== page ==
Ivor Tiefenbrun

Scottish businessman

Ivor Sigmund Tiefenbrun MBE (born March 1946) is the Glasgow, Scotland-born founder and Chairman of Linn Products Ltd, UK-based manufacturers of audio equipment and home theatre equipment. Having almost single-handedly caused the renaissance of the British audio industry, he is a very influential figure in Scottish and hi-fi manufacturing, and was appointed MBE by HM Queen Elizabeth II in 1992.

Tiefenbrun was chosen to contest a seat in the Scottish parliamentary elections in 2001, but stepped down as candidate following comments he made.

Quotes edit

1994 edit

1997 edit

  • On a favourite way to spend a day in Scotland: One of Scotland's great experiences is sailing into Tobermoray after a week long cruise down the western isles. It is a bit like sailing into Manhatten on the QEII and seeing all the skyscrapers but after Stornoway, Skalpy Harris and Barra, Tobermoray is more impressive.

2002 edit

  • Drug abuse is a lottery. I have never taken drugs and it is only by the grace of God that I did not turn to them. Their prohibition gives them a taboo quality and makes them attractive. I am just so disappointed and deeply unimpressed by this government. They are driven by pragmatism rather than taking a stand on the issue, having the confidence to do what needs to be done. They must be legalised. I believe that passionately.

2003 edit

  • Business 101: Other people heard it and said if you make them, we'll sell them... I made them, they sold them, but they never paid me - which was my first lesson in business.
  • On the Scottish Parliament: A total catastrophe. Scotland has now become a kind of communistic backwater. They have unwound hundreds of years of progress in a few years, and we are heading for oblivion as a country.
  • On the EU: An act of collective insanity. We don't belong in Europe and the French and the Germans occasionally reveal their hatred of Anglo-Saxon Protestantism. They hate Britain and America.
  • On the euro: They are rebuilding the Soviet Union. Even though we in the UK are now developing the bureaucracy, the black economy and the corruption essential for participation in the new European superstate, I don't think it is something the British people will want or welcome.
  • On the taxman and other regulators: We are now suffering from four simultaneous investigations by separate tax and regulation authorities. We are constantly harassed and abused by these people. Usually they end up owing us money. I can't find anybody who runs a foreign-owned subsidiary who has anything like the aggro we have.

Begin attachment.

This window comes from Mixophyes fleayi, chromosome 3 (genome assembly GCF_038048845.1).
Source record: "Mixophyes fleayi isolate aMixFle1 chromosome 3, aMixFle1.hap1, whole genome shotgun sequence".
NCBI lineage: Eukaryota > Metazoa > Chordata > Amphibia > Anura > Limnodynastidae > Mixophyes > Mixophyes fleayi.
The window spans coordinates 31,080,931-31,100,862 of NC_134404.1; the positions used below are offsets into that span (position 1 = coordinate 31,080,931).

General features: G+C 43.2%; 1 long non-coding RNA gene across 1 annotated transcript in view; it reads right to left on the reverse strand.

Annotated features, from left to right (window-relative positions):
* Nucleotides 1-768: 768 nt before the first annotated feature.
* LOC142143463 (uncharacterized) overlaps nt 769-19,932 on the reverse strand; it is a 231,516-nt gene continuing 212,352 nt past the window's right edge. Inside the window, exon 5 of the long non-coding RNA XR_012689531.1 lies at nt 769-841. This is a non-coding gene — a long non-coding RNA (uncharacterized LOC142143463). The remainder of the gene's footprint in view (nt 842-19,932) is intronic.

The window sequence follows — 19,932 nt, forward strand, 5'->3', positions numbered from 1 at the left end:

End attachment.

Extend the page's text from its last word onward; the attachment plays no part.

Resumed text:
• On New Labour: The worst government we've had to date, with a total lack of understanding of every area of expertise we have in this country, of the unique skills that should be nurtured and protected. They don't give a stuff about manufacturing because they believe it is redundant in the new world of services. I'd like them to commit mass suicide.
  • On competitivity and delocalisation of manufacturing: No, we are Scots people up here. We are not going to be driven out of our own country. The notion that if you become more prosperous and your people command a higher salary it makes you less competitive is one I find deeply offensive,'.
  • On opportunities: People equate survival in Britain with success. If you are still around you must be doing OK. Nobody sees the lost opportunities. We are the world leaders in creating lost opportunities.
  • On people: Not every young man was designed by Mother Nature to sit behind a desk working for the tax people or one of these other bull***t organisations... Some of us were designed to go out and fight people, capture animals, to have an outlet for these energies.
    • All the above quotes are cited to The Engineer, 7 February 2003.
  • Because I was involved in controversy, people saw me as controversial. Because the industry is about personalities, people thought Linn was about personalities.
  • I set out by challenging conventional wisdom. They said the turntable didn't matter; I said it was critical. They said the speaker was the most important thing; I said it was the last thing to worry about. So I started off in conflict in an industry where few people understood the mechanical things and the recording aspects of the business.

2006 edit

2010 edit

  • The way Labour work is that they have demonised Thatcher as if she was an evil force... It's only because Scots are so thick that this was swallowed.

2012 edit

  • I don’t need to know most of what’s fed to us by newspapers and the TV. It’s largely useless information and daily moaning. There are only a few things in business that I really want to know about. Tell me about manufacturing productivity, employment, the balance of payments and borrowing levels. With these things you can decide on how to run a business, a constituency or even a country.

External links edit

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